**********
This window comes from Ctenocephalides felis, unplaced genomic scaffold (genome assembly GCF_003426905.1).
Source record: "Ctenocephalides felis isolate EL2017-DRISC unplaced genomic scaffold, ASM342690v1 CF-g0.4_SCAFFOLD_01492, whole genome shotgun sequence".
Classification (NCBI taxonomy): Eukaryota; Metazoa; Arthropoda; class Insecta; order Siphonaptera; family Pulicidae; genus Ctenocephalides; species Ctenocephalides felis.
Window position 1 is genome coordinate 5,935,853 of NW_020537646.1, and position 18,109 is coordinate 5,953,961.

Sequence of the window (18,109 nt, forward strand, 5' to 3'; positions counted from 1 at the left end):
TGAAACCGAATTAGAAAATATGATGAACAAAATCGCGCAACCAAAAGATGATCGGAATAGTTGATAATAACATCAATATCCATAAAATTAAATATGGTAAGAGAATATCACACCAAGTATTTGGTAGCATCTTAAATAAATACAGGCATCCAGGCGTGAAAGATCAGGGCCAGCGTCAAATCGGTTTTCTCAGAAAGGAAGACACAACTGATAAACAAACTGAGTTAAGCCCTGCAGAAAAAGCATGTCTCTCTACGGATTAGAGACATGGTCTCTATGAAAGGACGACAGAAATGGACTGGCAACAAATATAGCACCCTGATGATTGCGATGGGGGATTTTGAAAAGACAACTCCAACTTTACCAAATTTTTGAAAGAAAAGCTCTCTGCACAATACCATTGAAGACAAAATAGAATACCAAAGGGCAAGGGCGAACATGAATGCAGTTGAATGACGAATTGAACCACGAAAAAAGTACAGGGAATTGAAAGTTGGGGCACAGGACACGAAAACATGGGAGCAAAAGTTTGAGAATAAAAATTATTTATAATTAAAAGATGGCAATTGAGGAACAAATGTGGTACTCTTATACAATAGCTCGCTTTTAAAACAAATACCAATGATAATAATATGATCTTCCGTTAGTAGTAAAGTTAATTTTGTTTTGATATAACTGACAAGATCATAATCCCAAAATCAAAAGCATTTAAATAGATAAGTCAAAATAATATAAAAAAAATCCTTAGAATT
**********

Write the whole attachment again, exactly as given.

This window comes from Ctenocephalides felis, unplaced genomic scaffold (genome assembly GCF_003426905.1).
Source record: "Ctenocephalides felis isolate EL2017-DRISC unplaced genomic scaffold, ASM342690v1 CF-g0.4_SCAFFOLD_01492, whole genome shotgun sequence".
Classification (NCBI taxonomy): Eukaryota; Metazoa; Arthropoda; class Insecta; order Siphonaptera; family Pulicidae; genus Ctenocephalides; species Ctenocephalides felis.
Window position 1 is genome coordinate 5,935,853 of NW_020537646.1, and position 18,109 is coordinate 5,953,961.

Sequence of the window (18,109 nt, forward strand, 5' to 3'; positions counted from 1 at the left end):
TGAAACCGAATTAGAAAATATGATGAACAAAATCGCGCAACCAAAAGATGATCGGAATAGTTGATAATAACATCAATATCCATAAAATTAAATATGGTAAGAGAATATCACACCAAGTATTTGGTAGCATCTTAAATAAATACAGGCATCCAGGCGTGAAAGATCAGGGCCAGCGTCAAATCGGTTTTCTCAGAAAGGAAGACACAACTGATAAACAAACTGAGTTAAGCCCTGCAGAAAAAGCATGTCTCTCTACGGATTAGAGACATGGTCTCTATGAAAGGACGACAGAAATGGACTGGCAACAAATATAGCACCCTGATGATTGCGATGGGGGATTTTGAAAAGACAACTCCAACTTTACCAAATTTTTGAAAGAAAAGCTCTCTGCACAATACCATTGAAGACAAAATAGAATACCAAAGGGCAAGGGCGAACATGAATGCAGTTGAATGACGAATTGAACCACGAAAAAAGTACAGGGAATTGAAAGTTGGGGCACAGGACACGAAAACATGGGAGCAAAAGTTTGAGAATAAAAATTATTTATAATTAAAAGATGGCAATTGAGGAACAAATGTGGTACTCTTATACAATAGCTCGCTTTTAAAACAAATACCAATGATAATAATATGATCTTCCGTTAGTAGTAAAGTTAATTTTGTTTTGATATAACTGACAAGATCATAATCCCAAAATCAAAAGCATTTAAATAGATAAGTCAAAATAATATAAAAAAAATCCTTAGAATT